Dude You Are Totally Killing My Vibe is a moan and a howl. Shubuck repeats circular floral motifs — delicate patterned sprays, nosegays of cascading petals, and multiples of the omnipresent red dianthus — that pinwheel across the lower half of the picture. Muppetlike graffiti figures, rendered as smears of white gouache with spinning flower eyes, join the chorus and add to the complaint, which expands into the empty white space at the top of the picture.

In the largest and most complex work, In the Clutches of My Clutches (a line from a song by the Fiery Furnaces), separate scenes unfold side by side, compressed into a complex symmetrical arrangement. The central pyramid divides the piece into three distinct units. On the left falls a patterned panel (copied from a 1910 Viennese fabric). In the center, the same pattern reappears in diminished scale, folded and reformed as the floor and walls of two inset rooms. At the apex of the pyramid, a couple is bound back-to-back as towering mismatched birds tongue their love. Huge flowers leer with snaggletoothed comic faces. A miniature bathing scene at lower left shows off Shubuck's gift for pictorial invention, with five naked girls drawn in varying styles wading together in a pale-blue pool. Three Klimt-esque figures float at the far lower right of the pyramid, as an older male figure in a beribboned uniform stands like a ghost, his eyes lined with green. Compared to the smaller works in this show — each an intense scene— this piece is an entire movie in a single drawing.

Shubuck's process, unpremeditated and unselfconscious, is to think aloud on paper. She draws what comes to mind, and her issues are often identity and desire. Working in series, transitioning from one piece to the next, she experiments with different materials, grounds, and surfaces. While she works, she listens to music — Baobab from Mali, Animal Collective, jazz (Thelonious Monk and Sun Ra), hip hop (Jay-Z, Rick Ross), R&B (Justin Timberlake) — all of which provide soundtracks for her pieces.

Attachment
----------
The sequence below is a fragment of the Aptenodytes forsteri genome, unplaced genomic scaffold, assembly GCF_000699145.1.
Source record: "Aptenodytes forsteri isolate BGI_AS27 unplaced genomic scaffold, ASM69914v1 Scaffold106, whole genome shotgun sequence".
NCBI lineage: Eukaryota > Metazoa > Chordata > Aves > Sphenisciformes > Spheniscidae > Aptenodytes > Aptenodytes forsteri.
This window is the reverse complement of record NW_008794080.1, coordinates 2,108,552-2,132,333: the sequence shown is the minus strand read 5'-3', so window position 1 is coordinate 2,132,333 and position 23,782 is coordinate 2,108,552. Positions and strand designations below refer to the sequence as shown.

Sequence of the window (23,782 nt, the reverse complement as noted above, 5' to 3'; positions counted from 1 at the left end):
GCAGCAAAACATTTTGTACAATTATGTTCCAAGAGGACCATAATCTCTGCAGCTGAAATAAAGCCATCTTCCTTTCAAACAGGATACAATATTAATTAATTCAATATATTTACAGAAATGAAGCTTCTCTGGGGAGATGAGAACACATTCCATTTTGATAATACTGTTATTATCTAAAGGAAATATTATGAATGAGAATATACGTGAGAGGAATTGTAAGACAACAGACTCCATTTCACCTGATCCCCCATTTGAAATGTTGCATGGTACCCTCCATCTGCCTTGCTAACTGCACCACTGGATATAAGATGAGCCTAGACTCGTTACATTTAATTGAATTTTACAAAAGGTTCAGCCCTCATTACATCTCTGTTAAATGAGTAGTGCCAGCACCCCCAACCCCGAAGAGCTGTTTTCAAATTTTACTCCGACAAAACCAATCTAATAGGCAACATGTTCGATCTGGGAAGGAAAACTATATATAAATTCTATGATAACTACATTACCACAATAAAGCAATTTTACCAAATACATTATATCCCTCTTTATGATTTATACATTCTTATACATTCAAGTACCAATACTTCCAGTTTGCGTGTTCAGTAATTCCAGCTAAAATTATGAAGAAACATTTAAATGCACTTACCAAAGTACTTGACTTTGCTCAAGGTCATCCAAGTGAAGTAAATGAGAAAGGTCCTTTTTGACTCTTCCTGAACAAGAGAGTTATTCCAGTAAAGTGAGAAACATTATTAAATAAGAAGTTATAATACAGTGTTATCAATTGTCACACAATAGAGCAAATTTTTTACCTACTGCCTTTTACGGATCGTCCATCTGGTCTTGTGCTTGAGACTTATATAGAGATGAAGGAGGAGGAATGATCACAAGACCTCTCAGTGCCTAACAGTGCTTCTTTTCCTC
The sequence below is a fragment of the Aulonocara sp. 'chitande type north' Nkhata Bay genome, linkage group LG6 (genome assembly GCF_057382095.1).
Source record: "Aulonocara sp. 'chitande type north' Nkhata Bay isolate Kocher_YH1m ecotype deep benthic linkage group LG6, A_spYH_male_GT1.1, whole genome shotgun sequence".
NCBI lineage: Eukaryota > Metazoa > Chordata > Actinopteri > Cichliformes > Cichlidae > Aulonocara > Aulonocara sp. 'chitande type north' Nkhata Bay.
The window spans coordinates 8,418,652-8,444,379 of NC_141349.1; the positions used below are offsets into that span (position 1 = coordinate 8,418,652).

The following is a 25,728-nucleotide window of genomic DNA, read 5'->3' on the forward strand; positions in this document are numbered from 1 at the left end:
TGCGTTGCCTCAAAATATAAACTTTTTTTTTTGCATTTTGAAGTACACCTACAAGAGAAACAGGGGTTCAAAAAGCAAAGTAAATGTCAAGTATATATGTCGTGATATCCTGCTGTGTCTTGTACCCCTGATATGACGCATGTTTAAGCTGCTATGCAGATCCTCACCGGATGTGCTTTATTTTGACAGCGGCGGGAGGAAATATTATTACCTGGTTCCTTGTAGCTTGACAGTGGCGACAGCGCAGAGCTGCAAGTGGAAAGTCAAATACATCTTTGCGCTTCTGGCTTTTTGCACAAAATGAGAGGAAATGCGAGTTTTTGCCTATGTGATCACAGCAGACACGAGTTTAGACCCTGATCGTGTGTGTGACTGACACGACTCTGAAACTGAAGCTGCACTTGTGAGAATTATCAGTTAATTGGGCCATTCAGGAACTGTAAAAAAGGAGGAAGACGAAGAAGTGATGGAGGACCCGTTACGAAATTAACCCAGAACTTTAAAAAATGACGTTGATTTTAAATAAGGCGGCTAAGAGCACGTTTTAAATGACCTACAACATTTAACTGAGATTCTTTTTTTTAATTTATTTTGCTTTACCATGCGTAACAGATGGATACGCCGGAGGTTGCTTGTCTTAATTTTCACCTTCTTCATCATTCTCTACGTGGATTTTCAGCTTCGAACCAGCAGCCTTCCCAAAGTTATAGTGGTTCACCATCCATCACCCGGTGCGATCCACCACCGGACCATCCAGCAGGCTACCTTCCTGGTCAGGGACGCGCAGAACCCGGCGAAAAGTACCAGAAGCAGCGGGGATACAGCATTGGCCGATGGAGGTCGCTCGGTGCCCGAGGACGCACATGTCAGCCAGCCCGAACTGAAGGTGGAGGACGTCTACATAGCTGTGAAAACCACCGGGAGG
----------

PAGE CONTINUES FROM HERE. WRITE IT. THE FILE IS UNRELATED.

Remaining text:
For imagery and inspiration, Shubuck draws on many sources — her day job as a flower designer, her love of fashion, her passion for pop music, as well as her affinity for the art of the Wiener Werkstatt and artists like Egon Schiele and Gustav Klimt, who both combined expressive figure drawing with elaborate patterns. A 1990s graduate of the San Francisco Art Institute and one-time student/colleague of Barry McGee, Shubuck is a master of the graffiti caricature. She cites Philip Guston as a favorite, both for his early abstract work and for his later cartoon pieces. In her use of personal content confounded and obscured by blurs and scribbles, her work also has an affinity with the drawings of Cy Twombly.

Shubuck grew up two doors away from her Ukrainian grandparents and great-grandparents. They had gardens and chickens, wove rugs from rags, and cooked everything from scratch. Resourceful and inventive, they made do with what they had by necessity. Shubuck, making art "from scratch," carries on the family tradition. Her quizzical drawings are beautiful but not sweet, with bitter content and messy surfaces. They're layered, just like human experience, and people respond to them.

About The Author

Lea Feinstein